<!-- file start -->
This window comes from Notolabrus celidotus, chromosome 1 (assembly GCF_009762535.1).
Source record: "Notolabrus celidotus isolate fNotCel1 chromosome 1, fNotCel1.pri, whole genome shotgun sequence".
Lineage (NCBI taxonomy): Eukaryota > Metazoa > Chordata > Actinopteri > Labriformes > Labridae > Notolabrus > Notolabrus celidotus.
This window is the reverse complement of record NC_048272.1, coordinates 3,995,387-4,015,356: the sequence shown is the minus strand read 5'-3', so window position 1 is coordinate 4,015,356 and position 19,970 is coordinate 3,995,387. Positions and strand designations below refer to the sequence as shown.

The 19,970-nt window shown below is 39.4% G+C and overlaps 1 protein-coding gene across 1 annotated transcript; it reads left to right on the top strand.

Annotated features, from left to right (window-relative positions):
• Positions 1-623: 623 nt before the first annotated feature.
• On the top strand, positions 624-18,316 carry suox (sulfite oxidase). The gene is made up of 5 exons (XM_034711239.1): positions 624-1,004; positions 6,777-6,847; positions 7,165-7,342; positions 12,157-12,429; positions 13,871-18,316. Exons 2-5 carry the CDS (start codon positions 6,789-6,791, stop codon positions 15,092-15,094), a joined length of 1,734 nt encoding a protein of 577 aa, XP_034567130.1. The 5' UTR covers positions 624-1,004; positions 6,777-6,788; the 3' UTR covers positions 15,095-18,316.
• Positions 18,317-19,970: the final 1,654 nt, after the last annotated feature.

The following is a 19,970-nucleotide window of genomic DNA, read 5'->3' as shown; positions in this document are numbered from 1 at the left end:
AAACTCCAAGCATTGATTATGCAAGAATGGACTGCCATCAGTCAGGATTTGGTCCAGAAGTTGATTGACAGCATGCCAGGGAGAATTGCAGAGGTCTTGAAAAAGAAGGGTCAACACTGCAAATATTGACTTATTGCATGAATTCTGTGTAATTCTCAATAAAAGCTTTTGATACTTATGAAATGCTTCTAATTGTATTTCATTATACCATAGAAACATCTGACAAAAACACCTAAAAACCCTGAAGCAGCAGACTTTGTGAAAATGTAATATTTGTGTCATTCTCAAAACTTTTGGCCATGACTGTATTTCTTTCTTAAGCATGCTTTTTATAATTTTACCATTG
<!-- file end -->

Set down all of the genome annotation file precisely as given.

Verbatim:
This window comes from Notolabrus celidotus, chromosome 1 (assembly GCF_009762535.1).
Source record: "Notolabrus celidotus isolate fNotCel1 chromosome 1, fNotCel1.pri, whole genome shotgun sequence".
Lineage (NCBI taxonomy): Eukaryota > Metazoa > Chordata > Actinopteri > Labriformes > Labridae > Notolabrus > Notolabrus celidotus.
This window is the reverse complement of record NC_048272.1, coordinates 3,995,387-4,015,356: the sequence shown is the minus strand read 5'-3', so window position 1 is coordinate 4,015,356 and position 19,970 is coordinate 3,995,387. Positions and strand designations below refer to the sequence as shown.

The 19,970-nt window shown below is 39.4% G+C and overlaps 1 protein-coding gene across 1 annotated transcript; it reads left to right on the top strand.

Annotated features, from left to right (window-relative positions):
• Positions 1-623: 623 nt before the first annotated feature.
• On the top strand, positions 624-18,316 carry suox (sulfite oxidase). The gene is made up of 5 exons (XM_034711239.1): positions 624-1,004; positions 6,777-6,847; positions 7,165-7,342; positions 12,157-12,429; positions 13,871-18,316. Exons 2-5 carry the CDS (start codon positions 6,789-6,791, stop codon positions 15,092-15,094), a joined length of 1,734 nt encoding a protein of 577 aa, XP_034567130.1. The 5' UTR covers positions 624-1,004; positions 6,777-6,788; the 3' UTR covers positions 15,095-18,316.
• Positions 18,317-19,970: the final 1,654 nt, after the last annotated feature.

The following is a 19,970-nucleotide window of genomic DNA, read 5'->3' as shown; positions in this document are numbered from 1 at the left end:
AAACTCCAAGCATTGATTATGCAAGAATGGACTGCCATCAGTCAGGATTTGGTCCAGAAGTTGATTGACAGCATGCCAGGGAGAATTGCAGAGGTCTTGAAAAAGAAGGGTCAACACTGCAAATATTGACTTATTGCATGAATTCTGTGTAATTCTCAATAAAAGCTTTTGATACTTATGAAATGCTTCTAATTGTATTTCATTATACCATAGAAACATCTGACAAAAACACCTAAAAACCCTGAAGCAGCAGACTTTGTGAAAATGTAATATTTGTGTCATTCTCAAAACTTTTGGCCATGACTGTATTTCTTTCTTAAGCATGCTTTTTATAATTTTACCATTG